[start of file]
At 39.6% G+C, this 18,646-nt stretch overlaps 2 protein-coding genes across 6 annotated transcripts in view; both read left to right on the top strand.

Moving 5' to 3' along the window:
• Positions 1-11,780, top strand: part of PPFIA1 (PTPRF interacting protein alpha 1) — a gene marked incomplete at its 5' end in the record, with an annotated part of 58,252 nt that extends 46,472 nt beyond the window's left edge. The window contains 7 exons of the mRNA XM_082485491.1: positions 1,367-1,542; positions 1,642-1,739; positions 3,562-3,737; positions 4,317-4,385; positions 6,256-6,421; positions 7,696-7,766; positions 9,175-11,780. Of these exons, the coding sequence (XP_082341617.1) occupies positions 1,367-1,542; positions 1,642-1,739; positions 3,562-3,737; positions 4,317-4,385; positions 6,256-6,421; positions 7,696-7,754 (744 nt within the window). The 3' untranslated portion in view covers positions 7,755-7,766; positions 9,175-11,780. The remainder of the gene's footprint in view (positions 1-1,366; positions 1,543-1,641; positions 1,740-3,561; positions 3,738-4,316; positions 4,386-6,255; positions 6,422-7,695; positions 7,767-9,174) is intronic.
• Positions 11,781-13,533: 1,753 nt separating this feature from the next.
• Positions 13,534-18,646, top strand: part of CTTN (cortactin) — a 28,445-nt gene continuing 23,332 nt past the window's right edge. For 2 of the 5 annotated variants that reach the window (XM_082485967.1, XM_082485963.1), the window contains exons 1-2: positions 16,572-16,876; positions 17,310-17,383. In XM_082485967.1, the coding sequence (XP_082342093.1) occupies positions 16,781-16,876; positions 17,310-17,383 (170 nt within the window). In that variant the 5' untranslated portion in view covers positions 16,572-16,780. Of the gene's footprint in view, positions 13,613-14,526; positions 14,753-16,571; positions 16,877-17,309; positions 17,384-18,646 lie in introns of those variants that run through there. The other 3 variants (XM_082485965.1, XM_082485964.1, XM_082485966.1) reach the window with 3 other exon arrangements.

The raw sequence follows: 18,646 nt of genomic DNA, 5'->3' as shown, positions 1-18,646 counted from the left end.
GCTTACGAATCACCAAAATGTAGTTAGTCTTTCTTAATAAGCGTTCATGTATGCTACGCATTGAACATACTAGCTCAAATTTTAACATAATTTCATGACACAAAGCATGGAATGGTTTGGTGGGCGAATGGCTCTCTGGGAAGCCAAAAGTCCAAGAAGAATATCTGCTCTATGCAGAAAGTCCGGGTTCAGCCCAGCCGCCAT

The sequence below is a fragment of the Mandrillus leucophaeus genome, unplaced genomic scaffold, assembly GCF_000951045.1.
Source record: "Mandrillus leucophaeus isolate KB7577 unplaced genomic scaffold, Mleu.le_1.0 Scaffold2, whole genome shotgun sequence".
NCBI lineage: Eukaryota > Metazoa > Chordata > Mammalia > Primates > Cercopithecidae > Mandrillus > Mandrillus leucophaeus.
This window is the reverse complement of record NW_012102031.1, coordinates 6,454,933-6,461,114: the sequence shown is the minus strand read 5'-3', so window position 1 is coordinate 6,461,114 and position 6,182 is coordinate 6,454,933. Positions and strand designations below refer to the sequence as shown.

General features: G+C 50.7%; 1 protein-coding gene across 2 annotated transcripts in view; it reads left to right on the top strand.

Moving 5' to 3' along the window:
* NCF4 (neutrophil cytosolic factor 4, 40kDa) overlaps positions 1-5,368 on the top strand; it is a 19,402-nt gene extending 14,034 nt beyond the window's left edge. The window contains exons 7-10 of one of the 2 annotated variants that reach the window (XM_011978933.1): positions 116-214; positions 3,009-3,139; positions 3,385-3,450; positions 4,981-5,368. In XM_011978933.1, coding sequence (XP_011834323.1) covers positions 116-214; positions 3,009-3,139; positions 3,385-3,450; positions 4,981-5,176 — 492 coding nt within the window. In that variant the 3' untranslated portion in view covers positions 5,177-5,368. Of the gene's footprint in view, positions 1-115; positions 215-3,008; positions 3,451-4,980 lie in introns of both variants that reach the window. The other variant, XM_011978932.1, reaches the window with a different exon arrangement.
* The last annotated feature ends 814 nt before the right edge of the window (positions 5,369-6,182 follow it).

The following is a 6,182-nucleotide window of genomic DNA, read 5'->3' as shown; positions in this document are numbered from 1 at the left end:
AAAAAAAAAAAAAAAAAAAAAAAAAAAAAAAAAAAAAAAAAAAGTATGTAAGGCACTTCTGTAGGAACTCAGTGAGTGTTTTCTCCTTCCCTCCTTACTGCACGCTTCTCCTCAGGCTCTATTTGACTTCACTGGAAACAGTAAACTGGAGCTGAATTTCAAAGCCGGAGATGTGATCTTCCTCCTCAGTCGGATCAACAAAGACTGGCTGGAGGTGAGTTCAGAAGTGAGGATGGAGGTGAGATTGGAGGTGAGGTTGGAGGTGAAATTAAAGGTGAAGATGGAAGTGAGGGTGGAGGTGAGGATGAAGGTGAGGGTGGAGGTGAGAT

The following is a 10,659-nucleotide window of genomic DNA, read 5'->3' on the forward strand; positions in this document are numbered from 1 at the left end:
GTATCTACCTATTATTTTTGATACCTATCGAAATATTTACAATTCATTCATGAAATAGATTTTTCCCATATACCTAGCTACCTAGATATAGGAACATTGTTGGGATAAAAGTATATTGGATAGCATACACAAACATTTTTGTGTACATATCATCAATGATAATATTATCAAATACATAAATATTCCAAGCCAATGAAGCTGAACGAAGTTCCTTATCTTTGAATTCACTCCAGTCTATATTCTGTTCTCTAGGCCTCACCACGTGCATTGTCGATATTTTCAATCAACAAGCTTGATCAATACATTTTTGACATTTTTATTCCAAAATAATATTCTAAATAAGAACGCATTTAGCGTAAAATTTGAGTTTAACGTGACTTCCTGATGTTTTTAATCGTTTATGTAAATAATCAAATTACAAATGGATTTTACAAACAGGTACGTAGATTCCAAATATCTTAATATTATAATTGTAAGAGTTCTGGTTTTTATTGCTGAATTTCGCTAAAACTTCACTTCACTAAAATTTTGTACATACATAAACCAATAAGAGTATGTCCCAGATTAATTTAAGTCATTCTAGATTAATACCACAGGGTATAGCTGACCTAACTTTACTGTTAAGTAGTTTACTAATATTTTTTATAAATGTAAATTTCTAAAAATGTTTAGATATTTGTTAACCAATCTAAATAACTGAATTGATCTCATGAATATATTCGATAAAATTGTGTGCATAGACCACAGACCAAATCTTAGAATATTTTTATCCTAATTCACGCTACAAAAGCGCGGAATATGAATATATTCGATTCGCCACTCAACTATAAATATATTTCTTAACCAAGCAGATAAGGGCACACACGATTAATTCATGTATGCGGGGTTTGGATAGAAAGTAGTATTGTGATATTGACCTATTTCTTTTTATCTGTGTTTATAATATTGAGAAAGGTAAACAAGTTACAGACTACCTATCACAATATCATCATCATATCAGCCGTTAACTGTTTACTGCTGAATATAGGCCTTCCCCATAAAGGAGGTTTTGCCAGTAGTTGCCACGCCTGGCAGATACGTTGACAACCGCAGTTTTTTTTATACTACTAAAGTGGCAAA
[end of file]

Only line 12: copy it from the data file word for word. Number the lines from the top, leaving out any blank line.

General features: G+C 50.7%; 1 protein-coding gene across 2 annotated transcripts in view; it reads left to right on the top strand.